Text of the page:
Concussion graphic

A recent survey conducted by Barrow Neurological Institute in Phoenix found tremendous concern among parents about concussions in youth and high school sports. They found only 65 percent of parents will allow their children to play contact sports because of fears of concussions.

Athletic officials at the Parker Unified School District said they are also concerned about concussions, and have taken steps to improve training to decrease the chance of them happening. They also praised the Arizona Interscholastic Association for their education efforts on concussions, and for rule changes that will cut down the risk and make sure those athletes who sustain concussions will get the treatment they need.


What is a concussion?


According to the Centers for Disease Control:  “A concussion is a type of traumatic brain injury—or TBI—caused by a bump, blow, or jolt to the head or by a hit to the body that causes the head and brain to move rapidly back and forth. This sudden movement can cause the brain to bounce around or twist in the skull, creating chemical changes in the brain and sometimes stretching and damaging brain cells.”

The symptoms of a concussion may vary, and they could show up immediately, or they may not show up until sometime later. They can include dizziness, difficult with vision, disorientation, sluggish behavior, and a difficulty in understanding what others are saying. You can find a listing of many of the symptoms at the CDC’s website,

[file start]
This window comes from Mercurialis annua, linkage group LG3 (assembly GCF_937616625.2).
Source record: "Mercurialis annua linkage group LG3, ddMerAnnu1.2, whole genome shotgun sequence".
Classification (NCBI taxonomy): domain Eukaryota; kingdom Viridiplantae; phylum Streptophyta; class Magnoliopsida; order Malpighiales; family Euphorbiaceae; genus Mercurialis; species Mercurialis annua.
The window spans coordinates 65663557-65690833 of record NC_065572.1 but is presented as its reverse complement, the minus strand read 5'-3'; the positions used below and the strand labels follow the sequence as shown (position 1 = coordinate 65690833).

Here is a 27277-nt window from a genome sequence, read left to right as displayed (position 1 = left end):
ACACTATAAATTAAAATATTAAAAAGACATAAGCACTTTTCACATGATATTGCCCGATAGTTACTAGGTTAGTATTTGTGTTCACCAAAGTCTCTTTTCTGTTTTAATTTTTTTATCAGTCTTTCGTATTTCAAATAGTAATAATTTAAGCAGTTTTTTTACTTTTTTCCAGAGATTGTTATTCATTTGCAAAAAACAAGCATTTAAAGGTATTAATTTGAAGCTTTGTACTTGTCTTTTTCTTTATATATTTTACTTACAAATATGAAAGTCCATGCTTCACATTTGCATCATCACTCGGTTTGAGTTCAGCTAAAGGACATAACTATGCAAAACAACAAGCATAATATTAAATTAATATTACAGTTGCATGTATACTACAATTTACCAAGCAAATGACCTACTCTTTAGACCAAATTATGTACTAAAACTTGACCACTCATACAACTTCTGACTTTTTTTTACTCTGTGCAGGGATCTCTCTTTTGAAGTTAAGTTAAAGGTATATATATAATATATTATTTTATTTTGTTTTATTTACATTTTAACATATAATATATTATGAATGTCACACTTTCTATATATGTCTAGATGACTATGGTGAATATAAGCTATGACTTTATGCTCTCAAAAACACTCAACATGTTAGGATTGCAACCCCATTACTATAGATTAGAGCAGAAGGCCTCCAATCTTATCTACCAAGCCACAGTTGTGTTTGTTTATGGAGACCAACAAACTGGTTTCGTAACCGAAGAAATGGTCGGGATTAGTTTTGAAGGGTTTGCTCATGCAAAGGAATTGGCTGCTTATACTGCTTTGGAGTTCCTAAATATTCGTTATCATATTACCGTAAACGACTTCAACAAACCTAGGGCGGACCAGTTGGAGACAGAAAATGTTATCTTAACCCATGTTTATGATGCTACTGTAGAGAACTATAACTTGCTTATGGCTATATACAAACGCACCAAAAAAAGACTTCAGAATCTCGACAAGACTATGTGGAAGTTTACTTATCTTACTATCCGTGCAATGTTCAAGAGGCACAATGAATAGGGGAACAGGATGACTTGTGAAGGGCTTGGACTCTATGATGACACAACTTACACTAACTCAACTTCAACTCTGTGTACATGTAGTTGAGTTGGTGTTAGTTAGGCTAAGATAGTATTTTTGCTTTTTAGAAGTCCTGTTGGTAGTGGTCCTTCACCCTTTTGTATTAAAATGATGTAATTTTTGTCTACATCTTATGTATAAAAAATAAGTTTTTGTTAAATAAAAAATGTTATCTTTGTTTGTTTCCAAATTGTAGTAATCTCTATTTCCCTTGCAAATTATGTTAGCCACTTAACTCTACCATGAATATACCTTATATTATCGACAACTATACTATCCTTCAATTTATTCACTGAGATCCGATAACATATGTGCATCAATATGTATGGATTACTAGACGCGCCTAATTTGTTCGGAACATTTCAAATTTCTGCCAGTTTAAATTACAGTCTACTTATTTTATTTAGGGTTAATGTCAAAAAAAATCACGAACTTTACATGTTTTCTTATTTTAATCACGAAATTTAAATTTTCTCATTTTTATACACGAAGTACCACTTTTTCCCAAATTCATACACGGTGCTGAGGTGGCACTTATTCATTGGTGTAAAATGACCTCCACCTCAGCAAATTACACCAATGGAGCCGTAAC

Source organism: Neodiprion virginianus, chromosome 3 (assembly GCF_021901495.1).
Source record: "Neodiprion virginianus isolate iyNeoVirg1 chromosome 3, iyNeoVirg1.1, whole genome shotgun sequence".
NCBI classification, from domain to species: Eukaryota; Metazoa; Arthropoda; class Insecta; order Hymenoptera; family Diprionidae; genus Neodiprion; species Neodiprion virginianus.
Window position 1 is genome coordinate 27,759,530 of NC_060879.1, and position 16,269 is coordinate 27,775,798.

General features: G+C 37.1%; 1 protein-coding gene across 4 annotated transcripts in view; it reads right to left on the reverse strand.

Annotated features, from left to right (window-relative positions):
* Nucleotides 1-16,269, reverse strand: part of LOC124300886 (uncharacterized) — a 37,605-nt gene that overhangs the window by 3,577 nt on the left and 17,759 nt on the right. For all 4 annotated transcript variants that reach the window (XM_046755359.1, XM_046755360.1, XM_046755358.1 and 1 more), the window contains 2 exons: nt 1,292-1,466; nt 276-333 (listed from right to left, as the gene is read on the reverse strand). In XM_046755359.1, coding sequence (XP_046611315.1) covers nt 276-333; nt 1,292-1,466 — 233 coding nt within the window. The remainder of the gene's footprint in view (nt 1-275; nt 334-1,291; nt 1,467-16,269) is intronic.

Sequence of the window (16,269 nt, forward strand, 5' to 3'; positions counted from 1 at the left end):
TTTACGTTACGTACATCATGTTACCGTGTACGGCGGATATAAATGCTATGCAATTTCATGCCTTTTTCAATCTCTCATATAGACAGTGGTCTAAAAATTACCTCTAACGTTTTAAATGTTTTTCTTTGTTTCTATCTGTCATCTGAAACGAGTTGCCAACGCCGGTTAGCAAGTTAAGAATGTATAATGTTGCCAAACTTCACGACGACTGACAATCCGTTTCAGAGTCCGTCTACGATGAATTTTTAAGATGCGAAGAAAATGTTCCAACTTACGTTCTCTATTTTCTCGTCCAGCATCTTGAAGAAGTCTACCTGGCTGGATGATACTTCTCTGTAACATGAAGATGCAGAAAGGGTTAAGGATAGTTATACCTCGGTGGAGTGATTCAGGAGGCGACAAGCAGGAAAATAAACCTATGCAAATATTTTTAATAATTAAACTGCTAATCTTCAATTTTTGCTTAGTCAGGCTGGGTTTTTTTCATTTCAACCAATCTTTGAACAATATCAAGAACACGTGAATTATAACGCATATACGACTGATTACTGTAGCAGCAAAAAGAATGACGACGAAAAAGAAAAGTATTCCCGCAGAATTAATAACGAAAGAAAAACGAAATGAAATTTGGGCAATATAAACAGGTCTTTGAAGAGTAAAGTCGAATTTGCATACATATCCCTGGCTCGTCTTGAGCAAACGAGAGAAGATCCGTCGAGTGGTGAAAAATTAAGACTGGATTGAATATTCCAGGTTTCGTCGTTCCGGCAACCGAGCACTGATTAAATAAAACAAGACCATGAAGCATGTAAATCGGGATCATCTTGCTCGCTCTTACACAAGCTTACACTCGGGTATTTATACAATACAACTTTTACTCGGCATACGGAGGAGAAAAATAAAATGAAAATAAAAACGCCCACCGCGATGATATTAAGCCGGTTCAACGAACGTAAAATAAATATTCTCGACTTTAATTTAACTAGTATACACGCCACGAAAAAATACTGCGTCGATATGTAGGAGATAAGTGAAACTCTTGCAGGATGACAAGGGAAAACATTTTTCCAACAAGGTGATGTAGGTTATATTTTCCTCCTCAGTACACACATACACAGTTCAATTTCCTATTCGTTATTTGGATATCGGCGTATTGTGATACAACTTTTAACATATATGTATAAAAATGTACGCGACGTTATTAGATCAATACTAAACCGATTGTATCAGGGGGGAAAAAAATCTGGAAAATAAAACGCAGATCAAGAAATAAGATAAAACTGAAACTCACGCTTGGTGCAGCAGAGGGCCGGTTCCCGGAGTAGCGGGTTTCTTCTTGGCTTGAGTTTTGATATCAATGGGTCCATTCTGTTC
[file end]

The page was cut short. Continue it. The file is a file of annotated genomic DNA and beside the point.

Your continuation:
Which sports have the most concussions?

A 2015 study by Dr. Wellington Hsu of Northwestern University found that soccer had higher rates of concussions than football, and that girls’ soccer had higher rates than boys’ soccer. As reported in the American Academy of Orthopaedic Surgeons, Hsu found that, in the 2014-15 school year, girls’ soccer had a higher rate of concussions that any other youth sport.

Medical experts and others have known about concussions in soccer for some time. Some of them got together for a conference on the subject in October 2001 in Washington, D.C. Neuropsychologist Dr. Ruben Echemendia reported his study of college athletes found 40 percent of soccer players had at least one concussion before attending college, as compared with 30 percent of football players.